Illuminated Manuscripts

    Chronicling over 150 manuscripts owned by English Monarchs, dating between the 8th and 16th century, this exhibition at the British Library illuminates both the inclinations of these artefacts famous patrons and the social context in which they were created, as well as giving a rich insight into the monastic art form itself.

     

    Initial displays delineate the intensely intricate creative process of manuscript making, in which visitors are invited to ‘Please Touch’ vellum and parchment and to gaze at vibrant pigments and an array of quills, so evocative of candlelit cloisters. The main part of the exhibition is housed in a dark, high ceilinged space with information displayed on plush scroll like banners and the manuscripts themselves held in lit, low glass display cabinets. It has the feel of an archive and is the perfect environment to let the sense of history emanate and exude from these extraordinary objects. The atmosphere was almost one of scholarly intent, unlike the sterile white walled contemporary art galleries which often see aficionados rapt with intent expressions and everyone else awkwardly shuffling from artwork to artwork. Here, visitors young and old, informed and not, peer long and hard at each item -as is testified by the finger smeared glass- and the pace around the cabinets is (frustratingly) slow.

     

    Though the exhibition is high on information, putting the history lessons aside, there truly is something powerfully alluring about the manuscripts. Hand wrought in seriously bygone times they have a real ‘presence’ and the sheer size of the tomes they are found in, intimate weight and significance. The craftsmanship involved in the decorative illustrations and embellished letters made me yearn for times when a book was a work of art. Oh, to glean knowledge from Isodere of Seville’s ‘Etymologiae’ (one of the world’s first encyclopaedias c.560-636) as opposed to Wikipedia! Whilst two Oxbridge looking history geeks next to me exchanged quips over the portrayal of Antiochus Epiphanes’ army broaching the walls of Jerusalem, I marvelled at a family of hedgehogs hidden within the flora and fauna of the margins – the attention to detail is astonishing.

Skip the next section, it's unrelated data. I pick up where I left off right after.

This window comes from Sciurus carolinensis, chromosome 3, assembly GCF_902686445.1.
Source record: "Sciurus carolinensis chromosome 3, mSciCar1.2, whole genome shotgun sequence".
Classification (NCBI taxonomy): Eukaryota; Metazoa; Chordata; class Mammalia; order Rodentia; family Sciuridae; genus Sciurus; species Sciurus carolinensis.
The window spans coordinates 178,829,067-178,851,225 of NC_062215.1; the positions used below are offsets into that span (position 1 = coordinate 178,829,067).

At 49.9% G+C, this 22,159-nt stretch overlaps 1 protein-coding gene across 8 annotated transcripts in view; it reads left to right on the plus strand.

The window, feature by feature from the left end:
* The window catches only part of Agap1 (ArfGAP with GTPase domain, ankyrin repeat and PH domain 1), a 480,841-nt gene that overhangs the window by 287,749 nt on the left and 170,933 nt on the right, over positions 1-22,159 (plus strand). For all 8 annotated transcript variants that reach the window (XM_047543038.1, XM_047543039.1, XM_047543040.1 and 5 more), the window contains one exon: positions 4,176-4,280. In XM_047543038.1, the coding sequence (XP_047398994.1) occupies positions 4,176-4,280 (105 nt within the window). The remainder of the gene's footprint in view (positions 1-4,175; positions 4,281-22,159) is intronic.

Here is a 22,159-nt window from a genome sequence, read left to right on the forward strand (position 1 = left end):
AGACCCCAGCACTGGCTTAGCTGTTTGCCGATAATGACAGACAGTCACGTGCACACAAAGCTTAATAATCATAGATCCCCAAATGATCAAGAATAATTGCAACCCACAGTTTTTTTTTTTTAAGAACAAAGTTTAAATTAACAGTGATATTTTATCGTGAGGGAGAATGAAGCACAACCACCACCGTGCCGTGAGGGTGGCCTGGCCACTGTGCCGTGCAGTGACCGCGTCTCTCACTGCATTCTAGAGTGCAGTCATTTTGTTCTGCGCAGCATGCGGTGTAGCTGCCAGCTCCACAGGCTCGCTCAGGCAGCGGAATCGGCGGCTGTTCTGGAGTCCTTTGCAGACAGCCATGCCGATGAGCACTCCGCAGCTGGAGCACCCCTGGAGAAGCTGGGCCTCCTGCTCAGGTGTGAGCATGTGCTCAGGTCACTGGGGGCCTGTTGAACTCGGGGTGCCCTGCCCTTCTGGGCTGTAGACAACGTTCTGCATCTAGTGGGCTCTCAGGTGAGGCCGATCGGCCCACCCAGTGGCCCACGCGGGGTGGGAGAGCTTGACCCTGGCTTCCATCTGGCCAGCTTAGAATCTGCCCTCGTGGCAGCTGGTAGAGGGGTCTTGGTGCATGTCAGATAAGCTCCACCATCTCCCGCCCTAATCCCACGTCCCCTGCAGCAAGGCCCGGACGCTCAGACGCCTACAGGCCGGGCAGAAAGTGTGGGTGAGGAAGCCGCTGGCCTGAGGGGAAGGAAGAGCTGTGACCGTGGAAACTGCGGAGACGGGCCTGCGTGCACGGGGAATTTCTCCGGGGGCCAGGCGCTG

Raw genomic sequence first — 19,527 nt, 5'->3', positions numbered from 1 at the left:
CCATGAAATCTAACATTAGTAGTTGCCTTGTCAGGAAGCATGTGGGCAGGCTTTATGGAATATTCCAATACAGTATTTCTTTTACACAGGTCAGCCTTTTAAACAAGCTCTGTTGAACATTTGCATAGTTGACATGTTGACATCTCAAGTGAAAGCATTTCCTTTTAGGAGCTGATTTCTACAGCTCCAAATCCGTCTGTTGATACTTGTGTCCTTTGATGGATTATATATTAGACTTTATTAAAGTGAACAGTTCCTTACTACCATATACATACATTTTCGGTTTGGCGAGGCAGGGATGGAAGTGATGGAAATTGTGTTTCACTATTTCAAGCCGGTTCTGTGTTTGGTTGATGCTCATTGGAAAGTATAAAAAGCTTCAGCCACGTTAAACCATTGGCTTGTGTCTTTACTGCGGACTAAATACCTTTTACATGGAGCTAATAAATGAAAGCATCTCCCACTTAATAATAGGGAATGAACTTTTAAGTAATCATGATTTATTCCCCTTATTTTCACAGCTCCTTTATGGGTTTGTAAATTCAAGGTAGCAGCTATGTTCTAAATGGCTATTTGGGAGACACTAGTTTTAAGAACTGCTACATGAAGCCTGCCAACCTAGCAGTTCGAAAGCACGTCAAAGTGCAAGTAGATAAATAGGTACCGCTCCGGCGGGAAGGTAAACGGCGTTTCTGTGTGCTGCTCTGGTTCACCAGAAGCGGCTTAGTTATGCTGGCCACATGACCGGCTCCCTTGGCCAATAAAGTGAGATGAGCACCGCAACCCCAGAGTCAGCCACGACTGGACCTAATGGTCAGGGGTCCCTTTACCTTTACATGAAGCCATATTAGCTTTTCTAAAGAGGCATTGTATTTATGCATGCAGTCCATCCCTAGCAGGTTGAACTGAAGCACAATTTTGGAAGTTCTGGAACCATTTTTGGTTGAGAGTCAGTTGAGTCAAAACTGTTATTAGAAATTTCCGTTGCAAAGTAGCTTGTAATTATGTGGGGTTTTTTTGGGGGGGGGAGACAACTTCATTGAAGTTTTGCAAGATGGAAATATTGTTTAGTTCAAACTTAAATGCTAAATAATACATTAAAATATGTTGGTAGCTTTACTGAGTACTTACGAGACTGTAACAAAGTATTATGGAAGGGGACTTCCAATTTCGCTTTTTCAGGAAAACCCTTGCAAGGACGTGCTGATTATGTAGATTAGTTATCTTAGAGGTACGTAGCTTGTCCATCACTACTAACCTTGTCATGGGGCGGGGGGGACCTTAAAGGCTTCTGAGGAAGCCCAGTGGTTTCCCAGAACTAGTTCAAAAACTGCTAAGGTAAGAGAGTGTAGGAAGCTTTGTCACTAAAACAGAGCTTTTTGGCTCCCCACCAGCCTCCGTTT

With the future of print publishing under threat from the advent of eBooks, this exhibition endorsed my passion for the beauty of books as aesthetic objects. Down with the Kindle!

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